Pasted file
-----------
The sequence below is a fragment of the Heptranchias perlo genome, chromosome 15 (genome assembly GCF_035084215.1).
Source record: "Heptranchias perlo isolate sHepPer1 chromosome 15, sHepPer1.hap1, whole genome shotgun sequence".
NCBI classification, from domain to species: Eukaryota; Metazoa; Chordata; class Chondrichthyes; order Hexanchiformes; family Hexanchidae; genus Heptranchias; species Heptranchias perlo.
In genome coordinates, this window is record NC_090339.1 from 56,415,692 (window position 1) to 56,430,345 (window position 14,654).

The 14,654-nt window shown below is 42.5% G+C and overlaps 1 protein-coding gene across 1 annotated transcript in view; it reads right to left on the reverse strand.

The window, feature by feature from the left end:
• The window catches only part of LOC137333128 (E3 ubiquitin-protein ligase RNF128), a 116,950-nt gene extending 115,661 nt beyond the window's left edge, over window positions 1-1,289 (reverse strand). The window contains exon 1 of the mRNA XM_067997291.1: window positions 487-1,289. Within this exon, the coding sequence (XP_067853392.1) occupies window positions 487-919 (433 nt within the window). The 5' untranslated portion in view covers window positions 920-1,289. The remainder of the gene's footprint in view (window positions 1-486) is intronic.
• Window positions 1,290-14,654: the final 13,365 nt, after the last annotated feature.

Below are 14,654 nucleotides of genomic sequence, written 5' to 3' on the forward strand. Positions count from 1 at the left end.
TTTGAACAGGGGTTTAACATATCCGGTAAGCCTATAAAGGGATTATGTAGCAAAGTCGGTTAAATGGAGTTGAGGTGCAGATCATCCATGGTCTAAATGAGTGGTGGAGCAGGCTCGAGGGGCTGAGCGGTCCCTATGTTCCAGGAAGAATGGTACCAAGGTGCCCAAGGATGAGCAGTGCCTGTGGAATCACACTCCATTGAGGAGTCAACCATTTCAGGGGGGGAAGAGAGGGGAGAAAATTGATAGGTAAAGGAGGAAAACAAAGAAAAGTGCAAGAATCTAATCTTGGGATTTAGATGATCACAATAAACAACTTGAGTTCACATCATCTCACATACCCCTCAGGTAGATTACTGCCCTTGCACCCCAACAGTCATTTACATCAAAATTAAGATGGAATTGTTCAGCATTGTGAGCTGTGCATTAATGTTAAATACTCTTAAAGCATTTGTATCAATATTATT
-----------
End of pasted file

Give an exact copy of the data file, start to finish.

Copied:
The sequence below is a fragment of the Heptranchias perlo genome, chromosome 15 (genome assembly GCF_035084215.1).
Source record: "Heptranchias perlo isolate sHepPer1 chromosome 15, sHepPer1.hap1, whole genome shotgun sequence".
NCBI classification, from domain to species: Eukaryota; Metazoa; Chordata; class Chondrichthyes; order Hexanchiformes; family Hexanchidae; genus Heptranchias; species Heptranchias perlo.
In genome coordinates, this window is record NC_090339.1 from 56,415,692 (window position 1) to 56,430,345 (window position 14,654).

The 14,654-nt window shown below is 42.5% G+C and overlaps 1 protein-coding gene across 1 annotated transcript in view; it reads right to left on the reverse strand.

The window, feature by feature from the left end:
• The window catches only part of LOC137333128 (E3 ubiquitin-protein ligase RNF128), a 116,950-nt gene extending 115,661 nt beyond the window's left edge, over window positions 1-1,289 (reverse strand). The window contains exon 1 of the mRNA XM_067997291.1: window positions 487-1,289. Within this exon, the coding sequence (XP_067853392.1) occupies window positions 487-919 (433 nt within the window). The 5' untranslated portion in view covers window positions 920-1,289. The remainder of the gene's footprint in view (window positions 1-486) is intronic.
• Window positions 1,290-14,654: the final 13,365 nt, after the last annotated feature.

Below are 14,654 nucleotides of genomic sequence, written 5' to 3' on the forward strand. Positions count from 1 at the left end.
TTTGAACAGGGGTTTAACATATCCGGTAAGCCTATAAAGGGATTATGTAGCAAAGTCGGTTAAATGGAGTTGAGGTGCAGATCATCCATGGTCTAAATGAGTGGTGGAGCAGGCTCGAGGGGCTGAGCGGTCCCTATGTTCCAGGAAGAATGGTACCAAGGTGCCCAAGGATGAGCAGTGCCTGTGGAATCACACTCCATTGAGGAGTCAACCATTTCAGGGGGGGAAGAGAGGGGAGAAAATTGATAGGTAAAGGAGGAAAACAAAGAAAAGTGCAAGAATCTAATCTTGGGATTTAGATGATCACAATAAACAACTTGAGTTCACATCATCTCACATACCCCTCAGGTAGATTACTGCCCTTGCACCCCAACAGTCATTTACATCAAAATTAAGATGGAATTGTTCAGCATTGTGAGCTGTGCATTAATGTTAAATACTCTTAAAGCATTTGTATCAATATTATT